Tuesday, 15 April 2014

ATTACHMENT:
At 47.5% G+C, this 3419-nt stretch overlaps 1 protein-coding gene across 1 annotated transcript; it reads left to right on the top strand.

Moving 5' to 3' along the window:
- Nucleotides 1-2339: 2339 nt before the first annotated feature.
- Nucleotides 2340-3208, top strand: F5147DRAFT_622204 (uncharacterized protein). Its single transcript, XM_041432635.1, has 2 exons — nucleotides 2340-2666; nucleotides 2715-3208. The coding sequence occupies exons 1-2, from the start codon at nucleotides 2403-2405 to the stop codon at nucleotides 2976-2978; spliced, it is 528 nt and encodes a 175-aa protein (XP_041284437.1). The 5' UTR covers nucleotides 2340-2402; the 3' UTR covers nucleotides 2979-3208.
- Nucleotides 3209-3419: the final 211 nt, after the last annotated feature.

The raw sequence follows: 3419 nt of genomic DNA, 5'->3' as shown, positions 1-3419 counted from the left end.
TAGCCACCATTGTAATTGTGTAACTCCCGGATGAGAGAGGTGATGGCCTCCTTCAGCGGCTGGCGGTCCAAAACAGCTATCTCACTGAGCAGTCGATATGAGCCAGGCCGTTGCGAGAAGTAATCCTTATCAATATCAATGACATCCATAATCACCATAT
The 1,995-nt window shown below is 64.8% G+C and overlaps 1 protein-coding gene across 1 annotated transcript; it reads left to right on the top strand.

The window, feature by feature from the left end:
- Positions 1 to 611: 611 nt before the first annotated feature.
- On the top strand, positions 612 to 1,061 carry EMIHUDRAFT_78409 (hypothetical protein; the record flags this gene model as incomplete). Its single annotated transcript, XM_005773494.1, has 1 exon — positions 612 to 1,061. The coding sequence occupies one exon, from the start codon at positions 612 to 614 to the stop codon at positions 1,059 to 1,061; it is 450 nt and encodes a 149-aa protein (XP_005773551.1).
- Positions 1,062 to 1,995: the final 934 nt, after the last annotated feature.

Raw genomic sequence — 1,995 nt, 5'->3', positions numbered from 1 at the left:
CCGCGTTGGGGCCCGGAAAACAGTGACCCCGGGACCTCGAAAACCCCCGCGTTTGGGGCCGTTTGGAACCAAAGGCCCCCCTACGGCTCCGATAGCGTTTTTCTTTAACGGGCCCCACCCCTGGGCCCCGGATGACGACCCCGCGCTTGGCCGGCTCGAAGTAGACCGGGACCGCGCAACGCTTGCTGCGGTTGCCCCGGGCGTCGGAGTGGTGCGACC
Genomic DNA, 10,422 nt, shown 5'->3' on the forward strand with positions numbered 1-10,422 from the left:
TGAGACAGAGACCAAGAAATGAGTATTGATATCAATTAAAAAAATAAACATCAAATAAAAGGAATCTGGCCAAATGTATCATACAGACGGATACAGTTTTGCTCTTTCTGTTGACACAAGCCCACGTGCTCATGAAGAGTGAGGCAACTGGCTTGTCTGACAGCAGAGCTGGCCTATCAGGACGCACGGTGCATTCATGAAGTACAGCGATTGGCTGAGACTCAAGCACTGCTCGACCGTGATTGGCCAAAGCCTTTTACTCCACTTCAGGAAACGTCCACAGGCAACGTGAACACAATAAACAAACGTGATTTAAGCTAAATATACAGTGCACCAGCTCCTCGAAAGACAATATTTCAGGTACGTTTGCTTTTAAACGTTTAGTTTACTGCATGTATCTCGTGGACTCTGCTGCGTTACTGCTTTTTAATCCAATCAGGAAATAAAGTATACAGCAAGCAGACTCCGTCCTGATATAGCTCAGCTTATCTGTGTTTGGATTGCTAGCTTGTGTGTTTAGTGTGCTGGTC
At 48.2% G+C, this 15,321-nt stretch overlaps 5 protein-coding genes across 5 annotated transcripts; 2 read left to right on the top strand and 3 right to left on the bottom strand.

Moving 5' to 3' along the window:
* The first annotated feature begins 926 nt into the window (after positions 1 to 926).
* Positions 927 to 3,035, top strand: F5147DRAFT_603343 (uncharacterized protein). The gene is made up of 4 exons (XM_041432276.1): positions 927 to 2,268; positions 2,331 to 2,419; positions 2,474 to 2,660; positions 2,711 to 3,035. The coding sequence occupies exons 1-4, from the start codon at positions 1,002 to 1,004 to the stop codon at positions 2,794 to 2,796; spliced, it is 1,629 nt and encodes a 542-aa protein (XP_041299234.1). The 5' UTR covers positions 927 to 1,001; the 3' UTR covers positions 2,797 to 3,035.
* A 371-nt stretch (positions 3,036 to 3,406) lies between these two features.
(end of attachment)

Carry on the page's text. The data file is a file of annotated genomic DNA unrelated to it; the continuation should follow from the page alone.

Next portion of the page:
Sultan Ahmad Shah of Malacca (died 1513) was a sultan of what is now Malaya. The son of Sultan Mahmud Shah, Ahmad Shah's rule began in 1511 when his father stepped aside. It ended in 1513 when he died during the kingdom's war with Portugal: His father stabbed him after failing the attack to conquer Malacca. He was succeeded in rule by his father. Sultan Ahmad Shah was also involved in the Putri Gunung Ledang Myth where the putri requested a bowl of Raja Ahmad's blood in order to marry her. Malacca sultanate The Sultanate of Malacca كسلطانن ملايو ملاك Kesultanan Melayu Melaka 1400–1511 ↓ The extent of the Sultanate in the 15th century Capital Malacca Languages Malay language Religion Islam Government Monarchy Sultan - 1400–1414 Iskandar Shah - 1414–1424 Megat Iskandar Shah - 1424–1444 Muhammad Shah - 1444–1446 Abu Syahid Shah - 1446–1459 Muzaffar Shah - 1459–1477 Mansur Shah - 1477–1488 Alauddin Riayat Shah - 1488–1511 Mahmud Shah - 1511–1513 Ahmad Shah Bendahara - 1400–1412 (first) Tun Perpatih Permuka Berjajar - 1445–1456 Tun Ali - 1456–1498 Tun Perak - 1500–1510 Tun Mutahir - 1510–1511 Paduka Tuan History - Established 1400 - Portuguese invasion 1511 Currency :- Tin ingot, native gold and silver coins The Malacca Sultanate (Malay: Kesultanan Melayu Melaka; Jawi script: كسلطانن ملايو ملاك) was a Malay sultanate centered in the modern-day state of Malacca, Malaysia. Conventional historical thesis marks circa 1400 as the founding year of the sultanate by a renegade Malay Raja of Singapura, Iskandar Shah, who was also known in certain accounts as "Parameswara". At the height of the sultanate's power in the 15th century, its capital grew into one of the most important entrepots of its time, with territory covering much of the Malay Peninsula, Riau Islands and a significant portion of the east coast of Sumatra.[1] As a bustling international trading port, Malacca emerged as a center for Islamic learning and dissemination, and encouraged the development of the Malay language, literature and arts. It heralded the golden age of Malay sultanates in the archipelago, in which Classical Malay became the lingua franca of the Maritime Southeast Asia and Jawi script became the primary medium for cultural, religious and intellectual exchange. It is through these intellectual, spiritual and cultural developments, the Malaccan era witnessed the enculturation of a Malay identity,[2][3] the Malayisation of the region and the subsequent formation of an Alam Melayu.[4] In 1511, the capital of Malacca fell to the Portuguese Empire, forcing the last Sultan, Mahmud Shah (r. 1488–1511), to retreat to the further reaches of his empire, where his progeny established new ruling dynasties, Johor and Perak. The legacy of the sultanate remained, with significance lies in its far-reaching political and cultural legacy, which, arguably, continues to be felt in modern times. For centuries, Malacca has been held up as an exemplar of Malay-Muslim civilization. It established systems of trade, diplomacy, and governance that persisted well into the 19th century, and introduced concepts such as daulat – a distinctly Malay notion of sovereignty – that continues to shape contemporary understanding of Malay kingship.[

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